Louie Roussel III, who owned a controlling interest in Fair Grounds until 1990, is the latest to make an offer for the New Orleans track. A week after Churchill Downs Inc. bid $28.5 million for Fair Grounds, Roussel upped the offer to $30 million, according to published reports.
Fair Grounds filed for Chapter 11 bankruptcy protection in August after a court ruled horsemen were owed at least $60 million from video poker revenue. Track officials have maintained they are not liable for the debt because the revenue was distributed based on instructions from state police.
CDI's offer included $20 million to settle with horsemen but Roussel did not indicate what horsemen would get in his bid.
Jim Gelpi, attorney for the Louisiana Horsemen's Benevolent and Protective Association, told the New Orleans Times-Picayune
it is wrong for horsemen to interfere with negotiations "but people can't really deal with the Fair Grounds without knowing what the horsemen want to do or are willing to do."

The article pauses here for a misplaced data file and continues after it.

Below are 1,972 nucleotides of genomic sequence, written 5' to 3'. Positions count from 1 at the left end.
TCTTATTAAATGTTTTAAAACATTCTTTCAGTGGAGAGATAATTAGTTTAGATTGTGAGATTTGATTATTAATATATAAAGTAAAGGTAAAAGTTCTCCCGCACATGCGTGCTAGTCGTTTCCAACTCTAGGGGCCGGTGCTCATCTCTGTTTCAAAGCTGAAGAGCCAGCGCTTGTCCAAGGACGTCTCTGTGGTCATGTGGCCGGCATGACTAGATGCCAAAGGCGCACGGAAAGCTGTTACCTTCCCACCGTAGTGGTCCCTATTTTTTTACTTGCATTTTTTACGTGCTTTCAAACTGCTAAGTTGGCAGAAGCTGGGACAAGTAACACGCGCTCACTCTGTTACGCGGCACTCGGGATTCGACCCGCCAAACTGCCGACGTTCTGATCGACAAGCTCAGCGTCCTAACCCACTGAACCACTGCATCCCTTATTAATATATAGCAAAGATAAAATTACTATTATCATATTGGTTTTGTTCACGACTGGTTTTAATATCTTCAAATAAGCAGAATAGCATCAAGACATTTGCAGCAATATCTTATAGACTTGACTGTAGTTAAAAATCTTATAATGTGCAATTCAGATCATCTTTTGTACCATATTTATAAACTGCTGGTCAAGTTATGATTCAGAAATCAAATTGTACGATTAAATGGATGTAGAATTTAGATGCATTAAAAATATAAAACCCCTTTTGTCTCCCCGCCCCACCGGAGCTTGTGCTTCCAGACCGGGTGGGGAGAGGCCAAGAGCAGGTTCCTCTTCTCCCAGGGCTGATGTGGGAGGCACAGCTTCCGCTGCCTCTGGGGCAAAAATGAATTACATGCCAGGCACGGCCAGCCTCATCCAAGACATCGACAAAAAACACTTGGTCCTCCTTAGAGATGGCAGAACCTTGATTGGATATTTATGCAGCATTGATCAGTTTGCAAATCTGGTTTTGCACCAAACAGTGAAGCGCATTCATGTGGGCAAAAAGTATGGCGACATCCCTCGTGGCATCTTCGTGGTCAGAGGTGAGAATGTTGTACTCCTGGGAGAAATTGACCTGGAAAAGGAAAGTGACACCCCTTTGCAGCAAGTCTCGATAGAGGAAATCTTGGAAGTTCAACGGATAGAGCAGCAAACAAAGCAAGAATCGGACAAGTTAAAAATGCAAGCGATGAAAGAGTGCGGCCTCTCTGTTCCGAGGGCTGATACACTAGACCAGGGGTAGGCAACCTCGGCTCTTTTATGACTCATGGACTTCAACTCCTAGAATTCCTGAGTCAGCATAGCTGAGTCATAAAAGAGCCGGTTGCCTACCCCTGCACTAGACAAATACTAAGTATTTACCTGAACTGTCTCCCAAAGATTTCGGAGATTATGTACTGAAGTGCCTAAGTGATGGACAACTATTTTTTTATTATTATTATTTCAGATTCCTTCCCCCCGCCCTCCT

Under Roussel's proposal, control of Fair Grounds would be turned over to horsemen, New Orleans Jazz & Heritage officials, and prominent members of the community.
Roussel said a mistake he made when previously owning Fair Grounds was not including neighborhood residents in track policy.
Fair Grounds has until March 29 to submit a plan for reorganization. An attorney representing the track said the plan would include provisions to have the track auctioned. If the courts approve the plan the auction could take place as soon as July.
About 10 companies have expressed interest in Fair Grounds, including Magna Entertainment Corp. The Times-Picayune
reports MEC officials visited Fair Grounds last week.